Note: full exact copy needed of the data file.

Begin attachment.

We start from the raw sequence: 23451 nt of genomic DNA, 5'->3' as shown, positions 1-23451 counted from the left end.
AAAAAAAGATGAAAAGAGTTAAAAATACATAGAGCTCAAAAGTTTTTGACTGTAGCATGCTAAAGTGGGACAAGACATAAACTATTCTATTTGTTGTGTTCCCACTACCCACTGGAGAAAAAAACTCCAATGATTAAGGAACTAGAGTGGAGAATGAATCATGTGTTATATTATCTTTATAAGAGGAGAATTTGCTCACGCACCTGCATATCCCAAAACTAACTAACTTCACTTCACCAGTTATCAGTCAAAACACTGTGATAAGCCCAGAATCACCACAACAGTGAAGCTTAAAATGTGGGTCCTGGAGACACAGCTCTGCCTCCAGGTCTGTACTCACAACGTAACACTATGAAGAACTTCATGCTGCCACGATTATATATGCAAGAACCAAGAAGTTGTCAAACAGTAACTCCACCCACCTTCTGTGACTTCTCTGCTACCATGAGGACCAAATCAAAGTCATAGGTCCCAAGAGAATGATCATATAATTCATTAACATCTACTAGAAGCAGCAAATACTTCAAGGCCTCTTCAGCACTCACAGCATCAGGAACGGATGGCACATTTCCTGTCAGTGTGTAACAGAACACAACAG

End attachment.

We start from the raw sequence: 23451 nt of genomic DNA, 5'->3' as shown, positions 1-23451 counted from the left end.
AAAAAAAGATGAAAAGAGTTAAAAATACATAGAGCTCAAAAGTTTTTGACTGTAGCATGCTAAAGTGGGACAAGACATAAACTATTCTATTTGTTGTGTTCCCACTACCCACTGGAGAAAAAAACTCCAATGATTAAGGAACTAGAGTGGAGAATGAATCATGTGTTATATTATCTTTATAAGAGGAGAATTTGCTCACGCACCTGCATATCCCAAAACTAACTAACTTCACTTCACCAGTTATCAGTCAAAACACTGTGATAAGCCCAGAATCACCACAACAGTGAAGCTTAAAATGTGGGTCCTGGAGACACAGCTCTGCCTCCAGGTCTGTACTCACAACGTAACACTATGAAGAACTTCATGCTGCCACGATTATATATGCAAGAACCAAGAAGTTGTCAAACAGTAACTCCACCCACCTTCTGTGACTTCTCTGCTACCATGAGGACCAAATCAAAGTCATAGGTCCCAAGAGAATGATCATATAATTCATTAACATCTACTAGAAGCAGCAAATACTTCAAGGCCTCTTCAGCACTCACAGCATCAGGAACGGATGGCACATTTCCTGTCAGTGTGTAACAGAACACAACAG